Chantilly Castle

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Chantilly, castle and park

The Chantilly Castle is located in the French town of Chantilly in Oise , about 50 kilometers northeast of Paris .

It was built around 1560 for Anne de Montmorency and, after the main line of Montmorency died out in 1643, was inherited by the Princes of Bourbon-Condé , whose seat it remained until they died out in 1830 - with interruptions during the Revolutionary and Napoleonic periods. It then fell to the Duke of Aumale , a younger son of the bourgeois king Louis-Philippe , who had the castle rebuilt in 1876-82, which had been destroyed during the Revolution, and bequeathed it to the Institut de France .

The castle of Chantilly is especially famous for its park, its collection of paintings and its riding stud. The castle and the park are open to visitors.


Chantilly Castle in the 17th century (3D illustration)

In 1484 an older predecessor building came into the possession of the noble house of Montmorency , and between 1528 and 1551 the medieval castle was considerably expanded by the French military leader Anne de Montmorency and converted into a Renaissance castle, an irregular triangle with towers and a double tower gate. Numerous structural changes were made in the following three hundred years. With his grandson Henri II. De Montmorency , who was executed in 1632 for taking part in an uprising against Cardinal Richelieu , the main line of Montmorency went extinct. His goods - including Chantilly and Écouen Castle - were initially owned by Louis XIII. confiscated, but then, since Henri II was childless, returned to his sister Charlotte-Marguerite de Montmorency . She was married to a cousin of the king, Henri II. De Bourbon, prince de Condé , and was once briefly the mistress of his father Henry IV . She inherited the title of Duchess of Montmorency.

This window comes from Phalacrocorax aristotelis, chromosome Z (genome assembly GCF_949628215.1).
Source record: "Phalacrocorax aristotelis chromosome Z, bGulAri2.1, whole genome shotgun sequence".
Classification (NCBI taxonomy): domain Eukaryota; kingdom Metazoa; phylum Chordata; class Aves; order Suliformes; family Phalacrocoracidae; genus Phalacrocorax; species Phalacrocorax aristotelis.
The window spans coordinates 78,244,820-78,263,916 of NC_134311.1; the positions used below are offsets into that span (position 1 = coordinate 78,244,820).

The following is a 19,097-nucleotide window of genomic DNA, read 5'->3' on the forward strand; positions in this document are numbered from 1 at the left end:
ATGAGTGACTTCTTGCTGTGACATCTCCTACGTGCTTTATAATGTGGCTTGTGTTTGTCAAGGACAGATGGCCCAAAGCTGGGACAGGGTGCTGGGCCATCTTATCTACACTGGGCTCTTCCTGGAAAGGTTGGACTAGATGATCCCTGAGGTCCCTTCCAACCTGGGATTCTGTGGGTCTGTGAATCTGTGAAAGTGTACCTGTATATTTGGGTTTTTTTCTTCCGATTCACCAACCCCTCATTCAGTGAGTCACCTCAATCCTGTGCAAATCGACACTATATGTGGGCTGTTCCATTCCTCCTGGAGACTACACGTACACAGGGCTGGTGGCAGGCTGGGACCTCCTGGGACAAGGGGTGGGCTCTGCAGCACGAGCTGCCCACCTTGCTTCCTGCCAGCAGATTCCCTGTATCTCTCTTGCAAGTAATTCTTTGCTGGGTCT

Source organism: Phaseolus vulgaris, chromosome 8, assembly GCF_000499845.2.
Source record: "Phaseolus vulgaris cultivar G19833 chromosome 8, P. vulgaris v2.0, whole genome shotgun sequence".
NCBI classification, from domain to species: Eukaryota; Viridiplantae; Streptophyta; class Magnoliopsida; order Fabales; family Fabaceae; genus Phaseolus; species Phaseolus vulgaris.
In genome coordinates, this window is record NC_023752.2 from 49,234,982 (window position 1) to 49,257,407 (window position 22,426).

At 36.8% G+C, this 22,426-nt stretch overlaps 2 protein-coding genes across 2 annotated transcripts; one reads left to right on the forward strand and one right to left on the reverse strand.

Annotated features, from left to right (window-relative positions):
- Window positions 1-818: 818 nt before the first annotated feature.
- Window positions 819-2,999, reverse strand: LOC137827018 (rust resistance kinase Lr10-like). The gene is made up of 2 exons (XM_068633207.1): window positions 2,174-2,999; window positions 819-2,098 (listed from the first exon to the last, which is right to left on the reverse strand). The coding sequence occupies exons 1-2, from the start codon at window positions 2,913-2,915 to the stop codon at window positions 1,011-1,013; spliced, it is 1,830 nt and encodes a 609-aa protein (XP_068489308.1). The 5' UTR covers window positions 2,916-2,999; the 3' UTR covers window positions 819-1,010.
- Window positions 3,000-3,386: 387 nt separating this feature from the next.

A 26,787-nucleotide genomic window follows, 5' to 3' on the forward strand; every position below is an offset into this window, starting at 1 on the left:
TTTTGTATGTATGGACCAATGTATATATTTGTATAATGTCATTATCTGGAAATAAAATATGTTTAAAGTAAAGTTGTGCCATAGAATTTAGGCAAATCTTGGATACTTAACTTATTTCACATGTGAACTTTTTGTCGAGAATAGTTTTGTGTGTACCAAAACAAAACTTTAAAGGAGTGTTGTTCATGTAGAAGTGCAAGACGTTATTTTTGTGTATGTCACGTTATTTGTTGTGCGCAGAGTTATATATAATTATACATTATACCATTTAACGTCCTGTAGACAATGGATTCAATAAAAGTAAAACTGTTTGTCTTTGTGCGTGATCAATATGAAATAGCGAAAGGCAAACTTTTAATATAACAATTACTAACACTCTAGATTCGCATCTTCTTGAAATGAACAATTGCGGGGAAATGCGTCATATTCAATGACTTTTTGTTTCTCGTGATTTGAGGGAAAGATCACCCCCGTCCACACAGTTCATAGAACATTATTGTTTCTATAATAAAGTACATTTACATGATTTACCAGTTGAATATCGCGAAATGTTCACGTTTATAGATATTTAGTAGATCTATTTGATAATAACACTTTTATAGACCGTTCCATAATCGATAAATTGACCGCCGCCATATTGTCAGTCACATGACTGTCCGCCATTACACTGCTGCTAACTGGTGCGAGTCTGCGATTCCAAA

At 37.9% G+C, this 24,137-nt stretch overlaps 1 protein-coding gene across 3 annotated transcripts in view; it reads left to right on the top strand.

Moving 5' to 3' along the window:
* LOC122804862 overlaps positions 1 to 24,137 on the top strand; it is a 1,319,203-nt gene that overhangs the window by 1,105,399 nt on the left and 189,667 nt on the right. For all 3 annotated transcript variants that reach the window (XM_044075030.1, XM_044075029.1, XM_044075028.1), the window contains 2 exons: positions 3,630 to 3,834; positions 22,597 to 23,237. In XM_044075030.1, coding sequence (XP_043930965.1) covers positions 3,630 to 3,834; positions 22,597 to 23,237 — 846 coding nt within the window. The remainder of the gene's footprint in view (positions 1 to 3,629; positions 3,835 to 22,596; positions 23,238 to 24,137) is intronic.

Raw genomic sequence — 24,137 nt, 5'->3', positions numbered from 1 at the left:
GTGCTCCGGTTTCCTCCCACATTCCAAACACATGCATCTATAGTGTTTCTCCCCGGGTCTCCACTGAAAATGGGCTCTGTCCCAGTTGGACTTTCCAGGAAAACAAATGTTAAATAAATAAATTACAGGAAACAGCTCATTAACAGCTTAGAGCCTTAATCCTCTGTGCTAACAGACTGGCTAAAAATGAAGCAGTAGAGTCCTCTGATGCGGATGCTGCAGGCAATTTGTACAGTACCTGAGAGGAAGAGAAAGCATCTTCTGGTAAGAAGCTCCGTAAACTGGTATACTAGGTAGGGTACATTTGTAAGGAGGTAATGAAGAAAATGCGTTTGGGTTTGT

The legacy of Montmorency passed to the House of Bourbon-Condé , a branch line of the Bourbon royal family . From 1643 to 1830 the castle remained the residence of the Dukes of Bourbon-Condé - interrupted by the French Revolution and the Napoleonic era. Charlotte-Marguerite was followed by her son Louis II. De Bourbon, prince de Condé (called the Grand Condé ). The castle was also confiscated from him for a time, between 1652 and 1659, because he had stood against Cardinal Jules Mazarin during the Fronde . The castle was returned to him after the Peace of the Pyrenees , but since he was unwelcome in Versailles , he spent a lot of time beautifying Chantilly. He bought countless furniture and works of art. In 1671 he reconciled himself with Louis XIV and received him in Chantilly. At that time, he commissioned André Le Nôtre to design the park, even before it created that of Versailles. 1671–73 the Grand Canal and the garden parterres were laid out and expanded until 1688; it is one of the most famous baroque gardens in France and combines huge pools of water with equally large lawns and wide lines of sight to the horizon. The entire park axis is oriented towards a baroque central building that was never erected, of which only a bastion-like substructure exists. The great Condé , as he was called, welcomed writers such as La Fontaine , La Bruyère , Bossuet , Madame de La Fayette , Madame de Sévigné , Mademoiselle de Scudéry and the philosopher Malebranche here . Condé gave lavish parties and Molière wrote The Ridiculous Precious and performed Tartuffe here . Condé had an avenue of philosophers made of two-trunked rows of trees. Towards the end of his life he commissioned Mansart to modernize the interior.

Chantilly Castle in the 18th century (3D illustration)